Just as they did on the 4850 Level testbed, researchers will drill multiple boreholes, both to stimulate the rock and to monitor it with a dense array of sensors. Through these boreholes, they can study how fractures open and shift.
Mapping the pathways
To engineer safe and economical geothermal systems at sites like Milford, Utah, researchers have created intricate computer models of the earth’s subsurface.
“A lot of our effort is contributed by people you don't see onsite at Sanford Lab,” Dobson said. “They are working to recreate the physics of the earth using computer models.”
These models predict everything from fluid flow and heat transfer to geomechanical displacement and geochemical reactions between fluids and rocks. The experiments done at Sanford Lab and other test sites help researchers test the accuracy of these models’ predictions.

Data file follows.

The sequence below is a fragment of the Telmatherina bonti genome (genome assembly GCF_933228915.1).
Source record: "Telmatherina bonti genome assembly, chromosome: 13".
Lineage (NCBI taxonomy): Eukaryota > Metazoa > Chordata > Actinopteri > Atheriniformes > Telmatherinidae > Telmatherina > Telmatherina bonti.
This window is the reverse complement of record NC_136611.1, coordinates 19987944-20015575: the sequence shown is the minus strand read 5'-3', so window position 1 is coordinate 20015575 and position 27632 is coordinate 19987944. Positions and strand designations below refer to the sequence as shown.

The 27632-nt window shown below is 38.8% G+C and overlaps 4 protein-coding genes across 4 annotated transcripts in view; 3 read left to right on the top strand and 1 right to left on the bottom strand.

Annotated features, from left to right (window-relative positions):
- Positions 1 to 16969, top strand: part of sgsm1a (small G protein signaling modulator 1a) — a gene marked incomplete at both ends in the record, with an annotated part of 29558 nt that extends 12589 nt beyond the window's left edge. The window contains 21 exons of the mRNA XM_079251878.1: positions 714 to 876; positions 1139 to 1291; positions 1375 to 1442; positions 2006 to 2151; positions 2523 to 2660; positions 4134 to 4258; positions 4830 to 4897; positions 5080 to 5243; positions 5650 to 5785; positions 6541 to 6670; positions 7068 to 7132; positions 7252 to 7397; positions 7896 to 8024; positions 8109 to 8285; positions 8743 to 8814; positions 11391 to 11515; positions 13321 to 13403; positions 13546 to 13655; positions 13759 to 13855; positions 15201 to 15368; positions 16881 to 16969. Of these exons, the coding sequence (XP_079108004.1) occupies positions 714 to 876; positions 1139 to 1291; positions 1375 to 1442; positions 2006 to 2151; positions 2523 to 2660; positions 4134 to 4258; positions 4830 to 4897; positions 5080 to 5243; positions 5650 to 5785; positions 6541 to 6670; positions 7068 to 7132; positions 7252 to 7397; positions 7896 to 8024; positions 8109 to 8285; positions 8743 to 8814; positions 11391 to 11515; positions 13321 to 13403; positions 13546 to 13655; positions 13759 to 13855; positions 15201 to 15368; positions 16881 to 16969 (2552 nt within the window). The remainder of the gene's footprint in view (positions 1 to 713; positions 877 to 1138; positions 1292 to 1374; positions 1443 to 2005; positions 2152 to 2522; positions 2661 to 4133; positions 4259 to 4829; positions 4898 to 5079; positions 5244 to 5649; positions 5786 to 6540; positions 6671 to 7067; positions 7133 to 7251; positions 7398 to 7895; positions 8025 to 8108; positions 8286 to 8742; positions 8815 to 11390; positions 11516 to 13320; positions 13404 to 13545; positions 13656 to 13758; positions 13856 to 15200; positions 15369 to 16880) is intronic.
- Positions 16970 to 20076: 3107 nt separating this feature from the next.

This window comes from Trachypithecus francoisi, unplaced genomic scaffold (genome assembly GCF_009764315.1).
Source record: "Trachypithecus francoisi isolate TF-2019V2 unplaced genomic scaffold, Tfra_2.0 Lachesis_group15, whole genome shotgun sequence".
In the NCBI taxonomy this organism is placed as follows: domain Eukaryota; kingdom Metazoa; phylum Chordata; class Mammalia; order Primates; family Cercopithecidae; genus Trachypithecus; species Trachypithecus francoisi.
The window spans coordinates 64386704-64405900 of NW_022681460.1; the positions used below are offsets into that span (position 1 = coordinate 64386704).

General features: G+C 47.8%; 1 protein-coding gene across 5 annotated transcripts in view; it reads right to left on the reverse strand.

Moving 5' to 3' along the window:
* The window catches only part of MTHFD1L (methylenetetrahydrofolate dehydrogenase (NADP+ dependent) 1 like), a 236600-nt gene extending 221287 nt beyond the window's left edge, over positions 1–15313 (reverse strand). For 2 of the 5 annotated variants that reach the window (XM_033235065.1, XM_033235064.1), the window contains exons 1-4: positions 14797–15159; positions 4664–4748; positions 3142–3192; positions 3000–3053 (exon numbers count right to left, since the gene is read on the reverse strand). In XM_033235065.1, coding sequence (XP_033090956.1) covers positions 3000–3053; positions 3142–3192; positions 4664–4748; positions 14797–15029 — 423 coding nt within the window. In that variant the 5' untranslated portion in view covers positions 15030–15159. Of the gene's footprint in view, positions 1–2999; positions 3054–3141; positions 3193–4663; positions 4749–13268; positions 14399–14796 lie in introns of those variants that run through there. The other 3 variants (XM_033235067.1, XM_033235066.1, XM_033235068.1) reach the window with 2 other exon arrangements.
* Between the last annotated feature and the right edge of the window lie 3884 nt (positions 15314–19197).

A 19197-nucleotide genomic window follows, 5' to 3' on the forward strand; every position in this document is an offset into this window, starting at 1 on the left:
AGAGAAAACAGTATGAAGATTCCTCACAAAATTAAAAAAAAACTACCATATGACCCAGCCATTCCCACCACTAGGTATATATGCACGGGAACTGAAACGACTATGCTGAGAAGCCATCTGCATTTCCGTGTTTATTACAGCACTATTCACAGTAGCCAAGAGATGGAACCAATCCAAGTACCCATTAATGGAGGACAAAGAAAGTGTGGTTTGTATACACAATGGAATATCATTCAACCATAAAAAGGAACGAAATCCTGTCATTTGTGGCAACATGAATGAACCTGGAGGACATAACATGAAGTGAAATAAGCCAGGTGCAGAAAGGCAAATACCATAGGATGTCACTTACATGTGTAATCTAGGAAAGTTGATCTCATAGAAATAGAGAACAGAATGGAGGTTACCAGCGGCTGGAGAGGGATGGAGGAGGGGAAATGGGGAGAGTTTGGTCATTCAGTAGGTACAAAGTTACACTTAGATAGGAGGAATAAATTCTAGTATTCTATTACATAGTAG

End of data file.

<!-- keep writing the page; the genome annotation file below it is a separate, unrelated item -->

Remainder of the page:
“We have a world-class team of modelers looking at the data,” Kneafsey said. “Oftentimes when you get real data from real sites, it doesn't exactly fit the preconceived notions of modeling. Every field site helps us validate our models.”
“We hope that the knowledge and the understanding we generate are very useful for implementing EGS in the future,” Kneafsey said. “We've published over 900 pages of conference papers and journal publications. We are trying to run this project as openly as we can, collaborating and sharing information with other researchers and test sites.”
The EGS Collab includes researchers from nine national labs—LBNL, SNL, Lawrence Livermore National Laboratory, Pacific Northwest National Laboratory, Idaho National Laboratory, Los Alamos National Laboratory, National Renewable Energy Laboratory, National Energy Technology Laboratory, and Oak Ridge National Laboratory; and seven universities—South Dakota School of Mines & Technology, Stanford, University of Wisconsin, University of Oklahoma, Colorado School of Mines, Penn State, and Rice University.
This EGS Collab Project is supported by the U.S. Department of Energy, Geothermal Technologies Office; part of the Office of Energy Efficiency and Renewable Energy (EERE).